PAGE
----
How many games of tennis are there in a match?

Over the last two weeks I've made some time at the end of the day and over the weekend to watch the Wimbledon semi-finals and finals matches.  Yes - I’m aware that the Wimbledon tournament has finished and yes, I knew the outcome of the matches, however I do like watching a bit of tennis.  We were spoiled on our ‘peasant TV’ (one without SKY and Netflix) in that Duke screened these matches live.  Woop woop - what a treat!  We recorded several matches as I especially wanted to see the mammoth semi-final match between John Isner and Kevin Anderson – all 6 plus hours of it!  Over the weeks and days afterwards, I’ve progressively watched my way through the men’s and women’s finals and I’m always astounded by the mental tenacity of the players and how they overcome their self-talk to recover from thirty-love down to take out a game.  Or in Kevin Anderson’s case, keeping on pushing to win 26-24 in the final set when it's two sets all - how close is that?  And what a mammoth win for him. 

So how many matches of tennis do you watch?  And I don’t mean how many do you sit down and watch literally, however when watching tennis, how many games are there going on? 

Well… firstly there is the game that we see.  Turn off the volume and we can see the interaction going on both between the players and within the players.  The ball is slammed back and forth and we see the expressions on the players’ faces, the fist pumps, their frowns and looks of disappointment when a shot is out and the look of satisfaction when that passing shot skims down the side line past the opposing player.  Turn the volume back up and we hear the energy being jammed into each shot by the player through their grunts and expirations of air, the sounds of the crowd cheering and of course, the story being told by one or two or three commentators.  Turn the volume back off and focus on the players individually and we see two more very different games of tennis.  Watch their eyes, faces, twitches and little nuances and we notice the incredible focus and attention they give to each shot.  The 11 bounces before serving, the bounce between the legs before the bounces before serving or the nose, ear, nose, face, nose ear routing of Rafael Nadal before he serves (I think I’ve remembered it right).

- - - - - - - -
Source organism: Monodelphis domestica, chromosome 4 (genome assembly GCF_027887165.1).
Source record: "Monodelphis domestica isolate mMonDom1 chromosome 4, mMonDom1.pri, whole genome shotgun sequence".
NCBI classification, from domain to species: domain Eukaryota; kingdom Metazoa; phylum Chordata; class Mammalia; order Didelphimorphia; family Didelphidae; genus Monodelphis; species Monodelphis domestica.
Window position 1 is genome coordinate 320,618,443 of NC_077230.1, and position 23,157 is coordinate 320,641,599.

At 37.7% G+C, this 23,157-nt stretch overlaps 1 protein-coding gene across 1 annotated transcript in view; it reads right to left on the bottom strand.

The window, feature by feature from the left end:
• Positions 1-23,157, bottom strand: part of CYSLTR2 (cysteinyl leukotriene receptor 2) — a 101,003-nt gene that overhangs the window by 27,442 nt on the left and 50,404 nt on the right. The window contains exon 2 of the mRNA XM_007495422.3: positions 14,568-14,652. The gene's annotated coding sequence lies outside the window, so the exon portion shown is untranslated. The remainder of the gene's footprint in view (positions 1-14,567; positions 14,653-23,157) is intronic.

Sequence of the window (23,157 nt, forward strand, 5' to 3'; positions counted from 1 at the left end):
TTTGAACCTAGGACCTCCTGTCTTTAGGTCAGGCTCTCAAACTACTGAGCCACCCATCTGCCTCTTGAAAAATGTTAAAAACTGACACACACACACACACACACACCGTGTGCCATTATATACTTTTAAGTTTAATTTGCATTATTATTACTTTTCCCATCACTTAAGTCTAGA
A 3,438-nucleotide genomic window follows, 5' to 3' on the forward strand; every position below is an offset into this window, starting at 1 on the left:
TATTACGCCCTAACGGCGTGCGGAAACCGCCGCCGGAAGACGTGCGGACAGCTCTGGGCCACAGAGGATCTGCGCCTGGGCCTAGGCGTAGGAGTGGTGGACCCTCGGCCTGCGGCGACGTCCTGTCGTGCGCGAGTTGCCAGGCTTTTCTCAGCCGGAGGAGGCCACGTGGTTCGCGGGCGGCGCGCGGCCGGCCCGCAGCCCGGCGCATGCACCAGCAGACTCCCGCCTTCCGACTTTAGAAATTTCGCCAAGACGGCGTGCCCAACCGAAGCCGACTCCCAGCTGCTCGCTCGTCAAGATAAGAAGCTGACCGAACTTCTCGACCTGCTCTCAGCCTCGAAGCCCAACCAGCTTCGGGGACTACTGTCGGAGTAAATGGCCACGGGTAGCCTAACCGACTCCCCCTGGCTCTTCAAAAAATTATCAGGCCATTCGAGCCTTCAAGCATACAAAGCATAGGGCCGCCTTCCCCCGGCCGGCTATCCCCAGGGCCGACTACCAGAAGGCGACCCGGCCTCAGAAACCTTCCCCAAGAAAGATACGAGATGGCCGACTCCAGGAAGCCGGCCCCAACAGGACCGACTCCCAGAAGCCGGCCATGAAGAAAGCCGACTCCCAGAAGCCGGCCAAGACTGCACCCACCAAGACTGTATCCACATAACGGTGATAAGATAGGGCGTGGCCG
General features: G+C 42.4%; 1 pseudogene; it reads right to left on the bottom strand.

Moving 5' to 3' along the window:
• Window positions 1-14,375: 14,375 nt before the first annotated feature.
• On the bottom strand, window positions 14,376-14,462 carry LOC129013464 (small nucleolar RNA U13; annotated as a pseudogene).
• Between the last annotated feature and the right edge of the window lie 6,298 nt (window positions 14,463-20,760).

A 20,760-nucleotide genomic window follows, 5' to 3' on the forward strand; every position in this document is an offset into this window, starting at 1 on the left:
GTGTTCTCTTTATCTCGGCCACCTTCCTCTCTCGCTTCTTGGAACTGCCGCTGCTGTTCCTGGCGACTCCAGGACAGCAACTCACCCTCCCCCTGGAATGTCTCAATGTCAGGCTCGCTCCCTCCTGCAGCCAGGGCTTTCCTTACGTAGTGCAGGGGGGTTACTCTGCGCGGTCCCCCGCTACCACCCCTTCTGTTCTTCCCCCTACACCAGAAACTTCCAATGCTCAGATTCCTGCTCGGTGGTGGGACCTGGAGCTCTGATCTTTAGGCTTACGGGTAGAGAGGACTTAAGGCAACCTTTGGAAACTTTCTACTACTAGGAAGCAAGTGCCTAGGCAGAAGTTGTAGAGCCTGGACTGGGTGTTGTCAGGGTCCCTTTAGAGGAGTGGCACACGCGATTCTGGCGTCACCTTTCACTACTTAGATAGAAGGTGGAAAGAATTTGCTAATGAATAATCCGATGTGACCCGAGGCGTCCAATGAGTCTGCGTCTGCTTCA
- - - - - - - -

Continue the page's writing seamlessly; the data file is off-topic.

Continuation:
How many different games are there?  I figure there’s at least four:  my story of the game, the players’ story of the game (assuming its singles) and the commentators’ story of the game. We can all watch the same match and take away similar and quite different stories of what happened.  

Watching the tennis this month gave me cause to think about how I think about my everyday goings on and how many stories there are.  The stories in the players' minds was the piece that captured my imagination.  What self-talk is the player engaging to ensure that they hit that ace just when they need it?  What processing and thinking do they need to do that to ensure they focus on their outcome rather than the past and their stories of what's just happened only seconds before?  Which bits are real and which bits are interpretations of what’s real?  

When it comes to how we think and act in this world, a lot of how we behave depends on the stories we tell ourselves.  How often do we take time to examine the story we are telling ourselves?  How often do we make a space to consider what we’re experiencing through someone else’s perception?  More importantly, how often do we look at someone else’s view of how we are being in a situation? 

There’s always another story or a different game of tennis going on to the one we’re watching or participating in and it can be an absolute revelation to make and take the time and space to notice what we and others are noticing and if we need to, change the story and play a different game.